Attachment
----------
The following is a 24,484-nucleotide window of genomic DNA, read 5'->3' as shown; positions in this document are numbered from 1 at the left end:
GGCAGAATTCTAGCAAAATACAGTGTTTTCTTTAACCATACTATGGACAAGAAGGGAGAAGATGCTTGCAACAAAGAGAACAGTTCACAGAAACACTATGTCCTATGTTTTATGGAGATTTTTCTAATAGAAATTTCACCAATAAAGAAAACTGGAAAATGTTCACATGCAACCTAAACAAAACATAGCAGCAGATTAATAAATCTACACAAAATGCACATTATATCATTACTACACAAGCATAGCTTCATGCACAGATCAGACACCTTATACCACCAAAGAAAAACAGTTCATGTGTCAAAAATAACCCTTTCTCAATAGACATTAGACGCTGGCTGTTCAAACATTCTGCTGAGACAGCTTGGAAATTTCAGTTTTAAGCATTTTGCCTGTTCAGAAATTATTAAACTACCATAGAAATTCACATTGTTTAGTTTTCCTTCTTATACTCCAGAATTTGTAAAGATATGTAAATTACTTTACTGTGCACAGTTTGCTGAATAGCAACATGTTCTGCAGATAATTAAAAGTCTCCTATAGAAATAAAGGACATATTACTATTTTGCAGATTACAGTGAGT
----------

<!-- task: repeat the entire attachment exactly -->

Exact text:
The following is a 24,484-nucleotide window of genomic DNA, read 5'->3' as shown; positions in this document are numbered from 1 at the left end:
GGCAGAATTCTAGCAAAATACAGTGTTTTCTTTAACCATACTATGGACAAGAAGGGAGAAGATGCTTGCAACAAAGAGAACAGTTCACAGAAACACTATGTCCTATGTTTTATGGAGATTTTTCTAATAGAAATTTCACCAATAAAGAAAACTGGAAAATGTTCACATGCAACCTAAACAAAACATAGCAGCAGATTAATAAATCTACACAAAATGCACATTATATCATTACTACACAAGCATAGCTTCATGCACAGATCAGACACCTTATACCACCAAAGAAAAACAGTTCATGTGTCAAAAATAACCCTTTCTCAATAGACATTAGACGCTGGCTGTTCAAACATTCTGCTGAGACAGCTTGGAAATTTCAGTTTTAAGCATTTTGCCTGTTCAGAAATTATTAAACTACCATAGAAATTCACATTGTTTAGTTTTCCTTCTTATACTCCAGAATTTGTAAAGATATGTAAATTACTTTACTGTGCACAGTTTGCTGAATAGCAACATGTTCTGCAGATAATTAAAAGTCTCCTATAGAAATAAAGGACATATTACTATTTTGCAGATTACAGTGAGT